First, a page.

Moving on to the most important part of all, you’ll probably be surprised just how easy it is to make as much vegan mayo as you like from just a handful of ingredients. The formula below represents the basic blueprint for fool-proof mayo that always works, but you can get as creative as you like with added extras along the way.
- 250 ml of your preferred oil (anything but coconut oil)
- 125 ml of soy milk (or another unsweetened plant-based milk)
- 2 teaspoons of cider vinegar or white wine vinegar
- ½ tablespoon of salt
- Always bring the milk up to room temperature before getting started, as it is essential to ensure that the oil and milk are at the same temperature. While it is possible to use cold milk and cold oil taken straight from the fridge, the formula comes together better at room temperature.
- A stick blender works best with this recipe, so you don’t need any fancy or overpriced equipment. All you need to do is throw all of the ingredients into the cup, immerse the blender into the mixture and pulse gently with the blades at the bottom.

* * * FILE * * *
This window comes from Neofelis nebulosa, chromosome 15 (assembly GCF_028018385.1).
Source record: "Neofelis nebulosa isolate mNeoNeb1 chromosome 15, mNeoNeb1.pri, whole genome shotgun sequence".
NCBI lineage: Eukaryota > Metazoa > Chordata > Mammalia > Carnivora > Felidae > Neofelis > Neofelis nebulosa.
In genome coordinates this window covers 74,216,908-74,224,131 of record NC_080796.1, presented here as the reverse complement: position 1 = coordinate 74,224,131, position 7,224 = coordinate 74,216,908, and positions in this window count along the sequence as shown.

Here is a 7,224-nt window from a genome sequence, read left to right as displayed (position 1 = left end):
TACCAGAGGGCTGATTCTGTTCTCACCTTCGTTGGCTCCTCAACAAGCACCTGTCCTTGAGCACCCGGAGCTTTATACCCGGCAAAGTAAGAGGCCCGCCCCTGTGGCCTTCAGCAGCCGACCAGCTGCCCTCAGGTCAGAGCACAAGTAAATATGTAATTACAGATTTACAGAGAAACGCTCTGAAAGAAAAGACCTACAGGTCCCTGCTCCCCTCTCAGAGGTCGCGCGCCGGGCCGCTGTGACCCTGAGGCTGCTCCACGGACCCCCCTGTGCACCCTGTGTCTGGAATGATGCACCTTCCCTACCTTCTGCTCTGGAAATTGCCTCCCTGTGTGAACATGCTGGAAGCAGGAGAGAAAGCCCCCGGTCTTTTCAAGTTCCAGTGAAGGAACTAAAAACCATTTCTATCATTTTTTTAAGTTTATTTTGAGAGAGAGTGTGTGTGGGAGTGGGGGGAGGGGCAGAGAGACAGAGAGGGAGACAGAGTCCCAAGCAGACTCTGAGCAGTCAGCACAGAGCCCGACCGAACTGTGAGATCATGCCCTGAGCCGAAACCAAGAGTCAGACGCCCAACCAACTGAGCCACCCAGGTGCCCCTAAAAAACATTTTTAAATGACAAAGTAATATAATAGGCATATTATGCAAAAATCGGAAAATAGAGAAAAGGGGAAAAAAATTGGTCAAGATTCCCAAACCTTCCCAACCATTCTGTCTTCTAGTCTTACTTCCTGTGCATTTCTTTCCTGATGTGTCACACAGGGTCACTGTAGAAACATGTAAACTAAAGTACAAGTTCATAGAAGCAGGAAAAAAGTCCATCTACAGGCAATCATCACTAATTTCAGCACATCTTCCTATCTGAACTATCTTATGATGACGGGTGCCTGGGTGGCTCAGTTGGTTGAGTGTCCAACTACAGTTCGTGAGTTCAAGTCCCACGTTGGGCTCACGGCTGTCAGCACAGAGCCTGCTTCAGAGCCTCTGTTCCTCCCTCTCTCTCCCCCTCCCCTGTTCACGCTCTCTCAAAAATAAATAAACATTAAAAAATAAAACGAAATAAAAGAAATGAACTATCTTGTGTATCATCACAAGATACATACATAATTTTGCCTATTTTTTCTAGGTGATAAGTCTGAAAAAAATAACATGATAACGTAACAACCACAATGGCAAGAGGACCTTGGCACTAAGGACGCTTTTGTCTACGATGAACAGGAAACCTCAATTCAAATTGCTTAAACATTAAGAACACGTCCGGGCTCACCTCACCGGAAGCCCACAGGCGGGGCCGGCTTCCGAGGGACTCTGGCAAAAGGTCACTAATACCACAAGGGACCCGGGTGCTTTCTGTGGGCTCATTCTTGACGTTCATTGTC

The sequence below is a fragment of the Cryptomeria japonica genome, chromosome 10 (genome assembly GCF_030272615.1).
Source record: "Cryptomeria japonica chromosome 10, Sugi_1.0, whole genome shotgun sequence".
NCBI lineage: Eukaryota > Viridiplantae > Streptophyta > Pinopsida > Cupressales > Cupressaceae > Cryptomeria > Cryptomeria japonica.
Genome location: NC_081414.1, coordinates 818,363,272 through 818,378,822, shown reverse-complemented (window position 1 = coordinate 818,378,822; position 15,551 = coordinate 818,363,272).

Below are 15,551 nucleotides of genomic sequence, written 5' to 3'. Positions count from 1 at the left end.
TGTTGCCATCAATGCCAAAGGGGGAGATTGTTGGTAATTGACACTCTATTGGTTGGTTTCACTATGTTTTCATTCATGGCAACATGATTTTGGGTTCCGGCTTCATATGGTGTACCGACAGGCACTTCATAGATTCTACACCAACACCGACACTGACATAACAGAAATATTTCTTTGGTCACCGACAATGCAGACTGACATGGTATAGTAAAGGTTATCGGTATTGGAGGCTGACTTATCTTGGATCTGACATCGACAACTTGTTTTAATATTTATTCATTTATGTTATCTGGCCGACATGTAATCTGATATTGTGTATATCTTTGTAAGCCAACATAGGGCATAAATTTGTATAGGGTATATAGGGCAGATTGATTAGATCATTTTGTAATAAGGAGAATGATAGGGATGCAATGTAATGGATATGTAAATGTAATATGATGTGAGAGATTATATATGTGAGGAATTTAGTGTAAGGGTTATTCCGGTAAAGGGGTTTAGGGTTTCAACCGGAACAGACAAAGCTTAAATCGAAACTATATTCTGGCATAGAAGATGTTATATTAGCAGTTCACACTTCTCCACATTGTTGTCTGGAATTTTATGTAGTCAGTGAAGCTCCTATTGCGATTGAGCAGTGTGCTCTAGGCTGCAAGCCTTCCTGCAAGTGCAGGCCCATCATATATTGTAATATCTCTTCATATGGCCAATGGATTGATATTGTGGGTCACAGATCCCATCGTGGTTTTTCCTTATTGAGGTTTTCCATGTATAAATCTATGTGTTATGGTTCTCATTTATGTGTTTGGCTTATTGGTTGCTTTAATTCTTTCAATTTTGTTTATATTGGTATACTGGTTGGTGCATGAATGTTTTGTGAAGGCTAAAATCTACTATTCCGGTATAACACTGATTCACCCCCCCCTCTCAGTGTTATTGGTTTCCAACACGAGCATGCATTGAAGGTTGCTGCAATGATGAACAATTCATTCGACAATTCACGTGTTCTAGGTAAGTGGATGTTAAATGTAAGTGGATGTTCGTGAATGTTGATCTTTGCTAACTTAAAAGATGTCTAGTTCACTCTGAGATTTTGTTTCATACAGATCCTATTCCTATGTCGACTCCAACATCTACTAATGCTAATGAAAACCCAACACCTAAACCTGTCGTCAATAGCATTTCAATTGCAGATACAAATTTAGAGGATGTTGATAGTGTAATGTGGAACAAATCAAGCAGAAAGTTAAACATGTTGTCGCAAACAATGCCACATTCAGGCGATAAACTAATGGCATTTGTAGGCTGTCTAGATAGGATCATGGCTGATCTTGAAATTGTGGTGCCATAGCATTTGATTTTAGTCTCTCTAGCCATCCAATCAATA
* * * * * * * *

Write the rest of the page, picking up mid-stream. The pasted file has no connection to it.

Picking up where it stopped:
- Slowly but surely, the mayo will emulsify and you can begin moving the blender up and down to incorporate the rest of the ingredients into the mix.
- Using a conventional blender is also possible, though in this instance you’ll need to add all of the ingredients to the bowl without the oil. Set the blender working at a relatively slow speed, then begin gradually adding the oil until it thickens and increasing the speed until it reaches the desired consistency.
- If the mixture in either instance seems too thin or it’s not emulsifying properly, try adding a little more oil gradually while the blender is doing its thing. Likewise, you can also add a little extra milk if the mayo looks like it is going to be too thick.
- Place your homemade mayo in a suitably sized jar with as little empty space as possible, screw the lid on tightly and pop it in the fridge until it is cold.
It’s then ready to use in exactly the same way as traditional mayonnaise, and should stay good for around seven days.